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Old 10th December 2012, 03:45 PM   #31
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Also yes! what about the fact that the heater is connected to the cathode? That means the heater floats on top of the 300B+ voltage? or is it below. Does this mean that if one were to use capacitors, would it include the attached B+?

Also along this note… its ok to use DC in the heater circuit with this attached cathode layout?
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Old 10th December 2012, 03:56 PM   #32
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AC / DC doesn't matter. In the rectifiers you MUST ensure that the heater PSU is fully isolated from the reaminder of the circuitry. It might only be workong at 12V or so but it could well be at 700+ Volts above GND.
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Old 10th December 2012, 03:59 PM   #33
Mooly is offline Mooly  United Kingdom
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Quote:
Originally Posted by woodrough View Post
So correct me if I am wrong with the V=IR. I want to take 12vac to 5vac. that is a 7 volt drop. When the heater to the rectifier draws 1.9 Amps in the circuit, that 7volts divided by 1.9Amps, I would get a Resistor value of 3.7ohms.
So power dissipated? 7 Volts x 1.9Amps = 13.3 Watts. Not the worst right? I can source some sturdy power resistors with a 20+ watt rating. I would call this a medium-hot worst case scenario.

Could some sort of X rated capacitor help this scenario out? Or is the amp rating the capacitor killer. Any way to bias more load onto the resistor than the feeble capacitor?
The calculations are fine but 13.3 watts is a lot to lose.

The Class X (and Y) capacitor is a totally different thing and used in totally different applications, normally such as across live and neutral and..... this explains it quicker than I can type it They are small value only.
Line-Filter

If the heater floats or is tied to some given voltage then the cap assumes that voltage too but it changes nothing in the way it all works. It just means the cap has (say) 300 or whatever volts DC on both sides of it.
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Old 10th December 2012, 04:00 PM   #34
DF96 is offline DF96  England
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Does your 12V winding have good enough insulation to sit at the rectifier cathode voltage? Not all low voltage secondaries have high voltage insulation. Some do, some don't.

Why not use an EZ81 - that has an insulated heater.
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Old 10th December 2012, 04:01 PM   #35
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Mooly, I think you would struggle to get 2A out of a reactive PSU.
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Old 10th December 2012, 04:04 PM   #36
Mooly is offline Mooly  United Kingdom
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Quote:
Originally Posted by KatieandDad View Post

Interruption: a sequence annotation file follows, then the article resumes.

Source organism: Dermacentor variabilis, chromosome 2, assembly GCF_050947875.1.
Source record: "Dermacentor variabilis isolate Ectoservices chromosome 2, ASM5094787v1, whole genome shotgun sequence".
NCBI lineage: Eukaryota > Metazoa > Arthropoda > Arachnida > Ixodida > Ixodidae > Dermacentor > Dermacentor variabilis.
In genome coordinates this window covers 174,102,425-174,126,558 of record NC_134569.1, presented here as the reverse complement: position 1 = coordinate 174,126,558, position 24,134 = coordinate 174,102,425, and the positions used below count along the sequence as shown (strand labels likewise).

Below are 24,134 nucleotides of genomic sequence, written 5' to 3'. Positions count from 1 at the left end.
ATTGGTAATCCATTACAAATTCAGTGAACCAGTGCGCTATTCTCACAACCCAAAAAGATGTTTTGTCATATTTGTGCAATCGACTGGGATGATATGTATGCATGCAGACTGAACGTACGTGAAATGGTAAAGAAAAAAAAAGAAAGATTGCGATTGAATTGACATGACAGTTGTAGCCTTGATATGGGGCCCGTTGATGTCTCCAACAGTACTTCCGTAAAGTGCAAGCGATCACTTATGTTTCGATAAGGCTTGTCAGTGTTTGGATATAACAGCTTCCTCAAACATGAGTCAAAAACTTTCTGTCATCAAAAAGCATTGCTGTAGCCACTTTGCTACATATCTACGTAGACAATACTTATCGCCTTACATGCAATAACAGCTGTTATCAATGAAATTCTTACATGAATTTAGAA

Mooly, I think you would struggle to get 2A out of a reactive PSU.
You mean a simple capacitor, using its reactance ?

I've done it this morning with a 30 Vac tranny, a 270uf/400vdc cap (a small type used as a reservoir cap in a TV/VCR SMPS) and feeding a 5 ohm. That gave 10 volts RMS across the resistor. The cap ran cool.
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Old 10th December 2012, 04:08 PM   #37
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The transformer I am using is a X-Class Edcor transformer. It looks like the cable is a beefy 18 Gauge with thick pvc insulation. It should be plenty fine to be elevated that many volts being that the legs coming out of the same transformer are 210-0-210.
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Old 10th December 2012, 04:26 PM   #38
DF96 is offline DF96  England
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The winding won't have the same insulation as the leadout wires. However, if the transformer was intended for valve use then it is possible that low-voltage secondaries have sufficient insulation for elevated heater use. A dedicated 5v 2A secondary would be a better guarantee, as transformer winders know that this will be used with an octal rectifier.
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Old 10th December 2012, 04:31 PM   #39
Elvee is offline Elvee  Belgium
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Quote:
Originally Posted by DF96 View Post
The transformer should be OK, as the primary current will balance the secondary current. You will be drawing a little DC from your mains supply, but people do that anyway.
That is a complete impossibility: no DC can go through a transformer.
The primary current waveform will be distorted, but will not have any DC component.

Anyway, drawing such a high imbalanced current from a transformer, even a big one, is certainly not a good idea (remember: that is more than 6.5A peak, not negligible at all).

Phase control would be less nasty: at least, the current is balanced.
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Old 10th December 2012, 04:38 PM   #40
kevinkr is offline kevinkr  United States
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Instead of speculating contact Brian over at Edcor about the insulation rating of the 12V winding, it may even be included in the specs. Not a hard question to ask.

The dropping resistor is the simplest, safest, and long term most reliable solution you are going to find other than a separate transformer, and a 25W 3.6 ohm power resistor will be fine. Use a sand cast wirewound in free air and there would be no concern about its insulation to chassis.
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